Letter IEDI n. 1136—Brazil GDP in 2021–2022: little to celebrate
Brazil's GDP increased +4.6% in 2021, more than offsetting the decline of 2020 (-3.9%) due to the initial impact of the COVID-19 pandemic. Despite this, there is not much to celebrate—and for several reasons, some of which will be addressed in this Letter IEDI.
First of all, because the country continued to impoverish. In spite of its expansion in 2021 (+3.9%), GDP per capita did not fully recover from the strong loss of 2020, remaining below its pre-pandemic level and far below that of a decade ago. In real terms, it ended 2021 with a value 5% lower than in 2010. The 2015–2016 crisis and COVID-19 overlapped and led to this situation.
Second, the two main components of aggregate domestic demand reached the end of last year with little dynamism. In Q4'21, household consumption, greatly affected by inflation and unemployment, grew 2.1%, half of what it had grown in Q3'21 (+4.2%) compared to the same period of the previous year, and registered only +0.7% in the seasonally adjusted series.
Investment, which is one of the main drivers of GDP growth, left behind the double-digit rates it had been presenting and grew 3.4% in Q4'21 compared to Q4'20. In relation to Q3'21, after eliminating the seasonal effects, the situation approached mere stability, with a rate of 0.4% following declines in two quarters in a row.
Third, performance was asymmetrical across sectors. Agriculture and livestock fell in 2021, while services and the industry recovered. But even between the latter, however, there are important differences. Services were the only sector to grow in Q4'21 (+3.3% compared to Q4'20), with the help of expanding vaccination coverage against COVID-19, registering an increase of +4.7% in 2021. It was also the only one to stay in the black throughout the past year in the seasonally adjusted series.
The industry, in turn, did not have a good year and its declining trajectory became increasingly evident over time, as it ceased to have exceptionally low bases of comparison. Manufacturing, quarter after quarter, seasonally adjusted, did not register a single positive variation and, compared to Q4'20, it was responsible for the most intense drop among the GDP sectors (-6.9%).
Fourth, even though it grew in 2021, the Brazilian economy lagged behind in the global context. In 2020, when our GDP fell, it did not differ much from the evolution of global GDP: respectively, -3.9% and -3.3%, according to the average estimates of the main multilateral agencies in the world (IMF, OECD, UNCTAD and World Bank). In 2021, in contrast, we grew 1 percentage point less than the total world economy: +4.6% compared to +5.6%.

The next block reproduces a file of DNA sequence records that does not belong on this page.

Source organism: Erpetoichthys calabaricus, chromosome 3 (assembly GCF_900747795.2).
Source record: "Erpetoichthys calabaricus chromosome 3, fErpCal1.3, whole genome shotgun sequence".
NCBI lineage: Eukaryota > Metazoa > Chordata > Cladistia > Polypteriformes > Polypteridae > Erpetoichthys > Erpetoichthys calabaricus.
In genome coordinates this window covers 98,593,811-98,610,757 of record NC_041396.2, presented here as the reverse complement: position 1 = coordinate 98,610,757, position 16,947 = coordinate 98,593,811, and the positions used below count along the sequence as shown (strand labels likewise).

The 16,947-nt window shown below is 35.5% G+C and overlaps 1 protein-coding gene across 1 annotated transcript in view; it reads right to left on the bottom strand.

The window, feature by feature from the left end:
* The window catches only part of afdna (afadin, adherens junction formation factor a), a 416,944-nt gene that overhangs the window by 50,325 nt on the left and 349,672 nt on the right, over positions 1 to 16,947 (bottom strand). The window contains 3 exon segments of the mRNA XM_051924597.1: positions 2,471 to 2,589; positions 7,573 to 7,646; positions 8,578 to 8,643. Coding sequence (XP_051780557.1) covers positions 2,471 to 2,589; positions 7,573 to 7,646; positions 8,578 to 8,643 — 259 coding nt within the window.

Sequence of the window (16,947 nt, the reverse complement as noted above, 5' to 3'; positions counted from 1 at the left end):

In summary, Brazil's GDP in 2021 expanded, but lost strength throughout the year—especially in the investment-industry binomial, essential to give consistency to the country's economic growth—, did not reverse the path of impoverishment of Brazilians and fell short of the recovery of the rest of the world.
But there is another bad news: in 2022, the discrepancy in the evolution of Brazilian GDP compared to the global economy is expected to widen significantly. The most recent projections point to Brazil's virtual economic stagnation, while world GDP is expected to expand this year, even under the negative effects of the war in Ukraine.
The projections of the Central Bank's Focus Bulletin pointed, at the end of last February, to a variation of only +0.3% for Brazilian GDP in 2022. With positive expectations for our exports of primary products, due to the conflict between Russia and Ukraine, this rate was revised to +0.5% in the last issue of the bulletin, in March 25 2022.
Even so, we will be far behind the rest of the world. In Jan'22, the IMF projected an increase of +4.4% for global GDP in 2022 and the World Bank, of +4.1%. These forecasts should be revised downwards with the escalation of the geopolitical tension in recent months. In Mar'22, the OECD and UNCTAD announced a reduction of 1 percentage point in their outlooks for this reason: to +3.4% and +2.6%, respectively.